In addition, substantial evidence supports the ALJ's rejection of Dr. Skopec's opinions as failing to account for the effects of plaintiff's polysubstanceabuse. (AR 14, 19). The medical records that Dr. Skopec reviewed on November 21, 2008, contain little evidence of plaintiff's drug and alcohol use. Most notably, plaintiff's own treating psychiatrist opined that he found "no evidence of any drug, alcohol or medication abuses [by plaintiff]." (AR 304). In addition, the ALJ*fn6 concluded that when plaintiff was using drugs and alcohol, plaintiff had marked restrictions in social functioning and in concentration, persistence, or pace. (AR 13). The ALJ based this conclusion on plaintiff's own testimony (i.e. "that, when [plaintiff] was using drugs and alcohol, he was running amuck and doing things that caused him to go to jail and to be hospitalized") and on testimony from a medical expert who opined that many of plaintiff's mental "difficulties" were associated with plaintiff's drug use. (AR 13-14, 36-44, 53-54). In contrast, Dr. Skopec's opinions reflect only moderate limitations in plaintiff's mental abilities. (AR 234-35).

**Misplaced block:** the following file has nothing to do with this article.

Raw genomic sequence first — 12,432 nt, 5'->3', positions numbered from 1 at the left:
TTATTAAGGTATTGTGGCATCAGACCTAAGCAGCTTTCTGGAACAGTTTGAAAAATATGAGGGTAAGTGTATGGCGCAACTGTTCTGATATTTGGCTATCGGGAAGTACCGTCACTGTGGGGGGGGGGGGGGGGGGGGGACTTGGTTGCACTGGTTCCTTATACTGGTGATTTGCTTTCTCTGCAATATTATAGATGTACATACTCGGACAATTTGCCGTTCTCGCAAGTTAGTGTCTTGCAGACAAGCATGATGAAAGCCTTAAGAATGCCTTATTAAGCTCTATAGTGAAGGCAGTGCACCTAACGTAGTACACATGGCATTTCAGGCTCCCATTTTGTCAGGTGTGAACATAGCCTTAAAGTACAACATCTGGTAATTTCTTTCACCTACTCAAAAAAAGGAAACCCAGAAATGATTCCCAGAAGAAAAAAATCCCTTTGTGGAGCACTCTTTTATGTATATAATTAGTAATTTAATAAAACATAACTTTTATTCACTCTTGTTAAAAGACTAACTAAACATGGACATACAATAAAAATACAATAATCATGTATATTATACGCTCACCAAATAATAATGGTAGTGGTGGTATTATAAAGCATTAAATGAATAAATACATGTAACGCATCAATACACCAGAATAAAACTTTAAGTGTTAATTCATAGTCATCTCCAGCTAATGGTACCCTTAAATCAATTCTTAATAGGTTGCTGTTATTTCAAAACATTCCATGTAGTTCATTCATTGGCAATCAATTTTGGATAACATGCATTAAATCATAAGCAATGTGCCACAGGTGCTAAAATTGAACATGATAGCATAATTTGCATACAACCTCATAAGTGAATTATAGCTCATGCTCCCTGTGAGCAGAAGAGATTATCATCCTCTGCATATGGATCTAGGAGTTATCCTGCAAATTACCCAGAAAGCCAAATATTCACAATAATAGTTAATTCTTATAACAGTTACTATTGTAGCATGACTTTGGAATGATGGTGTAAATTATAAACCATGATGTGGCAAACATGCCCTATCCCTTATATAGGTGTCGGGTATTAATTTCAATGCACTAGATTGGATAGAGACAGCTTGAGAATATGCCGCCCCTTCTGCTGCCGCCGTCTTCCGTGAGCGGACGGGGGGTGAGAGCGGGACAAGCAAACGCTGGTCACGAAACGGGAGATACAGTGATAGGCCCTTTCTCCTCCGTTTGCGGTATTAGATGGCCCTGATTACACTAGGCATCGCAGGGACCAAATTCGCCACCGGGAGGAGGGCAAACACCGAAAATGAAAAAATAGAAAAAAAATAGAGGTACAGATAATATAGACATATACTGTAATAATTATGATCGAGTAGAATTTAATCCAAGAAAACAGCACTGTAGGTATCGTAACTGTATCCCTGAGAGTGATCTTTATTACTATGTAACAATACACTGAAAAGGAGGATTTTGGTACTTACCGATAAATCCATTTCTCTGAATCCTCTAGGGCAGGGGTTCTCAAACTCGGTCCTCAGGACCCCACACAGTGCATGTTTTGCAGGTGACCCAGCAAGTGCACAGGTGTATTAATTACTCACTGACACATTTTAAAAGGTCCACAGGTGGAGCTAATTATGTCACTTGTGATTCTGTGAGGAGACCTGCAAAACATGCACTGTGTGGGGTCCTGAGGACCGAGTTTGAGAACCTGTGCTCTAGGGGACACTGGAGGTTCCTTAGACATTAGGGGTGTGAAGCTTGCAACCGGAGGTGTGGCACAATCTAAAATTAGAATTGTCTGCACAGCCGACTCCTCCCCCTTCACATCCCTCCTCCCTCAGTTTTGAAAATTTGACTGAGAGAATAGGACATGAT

Since the ALJ properly rejected Dr. Skopec's opinions, the ALJ did not err in omitting such opinions from his residual functional capacity assessment and the hypothetical question posed to the vocational expert, and consequently, plaintiff fails to demonstrate that the vocational expert's testimony did not constitute substantial evidence supporting the ALJ's determination that plaintiff could perform other work that exists in significant numbers in the national economy.

Accordingly, the Court concludes that a reversal or remand is not warranted on any of plaintiff's grounds.

V. CONCLUSION

For the foregoing reasons, the decision of the Commissioner of Social Security is affirmed.

LET JUDGMENT BE ENTERED ACCORDINGLY.